Package.AI wants to engage consumers in the package delivery process

Home delivery of items that require someone to accept the package, everything ranging from couches to computers, is one of the most frustrating parts of the online experience for many. Package.AI wants to bring the consumer into the process sooner to help delivery companies improve the experience. ( Photo: Shutterstock )

How many times has a consumer had to take an afternoon off from work to be home to receive a package that required a signature? It’s one of the most frustrating parts of the online shopping experience. While e-commerce is altering retail and changing shipping and logistics, there remains a disconnect between the two, and that is frustrating consumers.

“I bought a laptop online and it came from California, from Silicon Valley, and I wasn’t home to receive it and it required a signature,” explained Ziv Fass, co-founder of Package.AI, a software company trying to better connect ordering and logistics for an improved customer experience. “I thought, why can’t this process be better and why as a consumer, could I not be more involved.”

For Fass, not being available during the delivery time that was set by the package delivery company meant that he was scrambling to arrange a time to get the package delivered just days before he was set to move to Israel. He did receive that laptop, and the experience itself gave birth to Package.AI.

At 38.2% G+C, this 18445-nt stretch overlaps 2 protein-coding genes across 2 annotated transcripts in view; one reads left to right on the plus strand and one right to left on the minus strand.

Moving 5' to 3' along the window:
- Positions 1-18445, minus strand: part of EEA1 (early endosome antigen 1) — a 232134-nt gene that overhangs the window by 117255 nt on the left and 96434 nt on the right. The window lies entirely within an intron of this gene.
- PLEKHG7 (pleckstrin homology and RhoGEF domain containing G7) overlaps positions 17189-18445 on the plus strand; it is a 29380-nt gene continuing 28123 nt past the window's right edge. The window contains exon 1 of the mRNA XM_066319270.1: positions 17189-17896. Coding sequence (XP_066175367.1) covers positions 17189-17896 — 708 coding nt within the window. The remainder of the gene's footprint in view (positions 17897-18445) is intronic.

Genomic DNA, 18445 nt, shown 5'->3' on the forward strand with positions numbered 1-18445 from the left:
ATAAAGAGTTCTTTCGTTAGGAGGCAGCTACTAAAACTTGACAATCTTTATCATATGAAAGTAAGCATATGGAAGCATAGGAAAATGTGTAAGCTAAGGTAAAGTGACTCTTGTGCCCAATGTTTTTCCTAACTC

Now with offices in both Israel and New York City, Pacakage.AI is quietly seeking to streamline the entire process of online ordering and delivery through its proprietary software.

Fass was joined in the launch of the company by Yoav Sadeh, CTO, and Ralph Shulberg, vice president of sales. What Package.AI specifically does is create real-time communication between the end consumer and the logistics provider. The ultimate goal, Fass told FreightWaves, is to make that communication process happen at the checkout, allowing the consumer to identify preferable times or delivery notes before the delivery company has developed its routing guidance for the day.

“The provider would input the jobs for the day, the system would figure out the best way to schedule them, and then it would ask recipients if that time would work,” Fass explained, calling it a “mini negotiation.”

Currently, the delivery time is typically set by the delivery company, he said. To illustrate, he noted a customer that might be purchasing furniture and the store provides a 4-hour delivery window on June 27. By using the Package.AI software, the consumer could be connected quickly with the delivery company and negotiate a more convenient time for both.

For smaller items, such as that computer Fass ordered, the system would allow the consumer to tell the delivery company that the item could be left with a neighbor, or behind the house, etc. Fass stressed that Package.AI is not designed to allow the consumer to dictate delivery schedules, but rather a forum to open those lines of communication for a smoother, more beneficial process for both.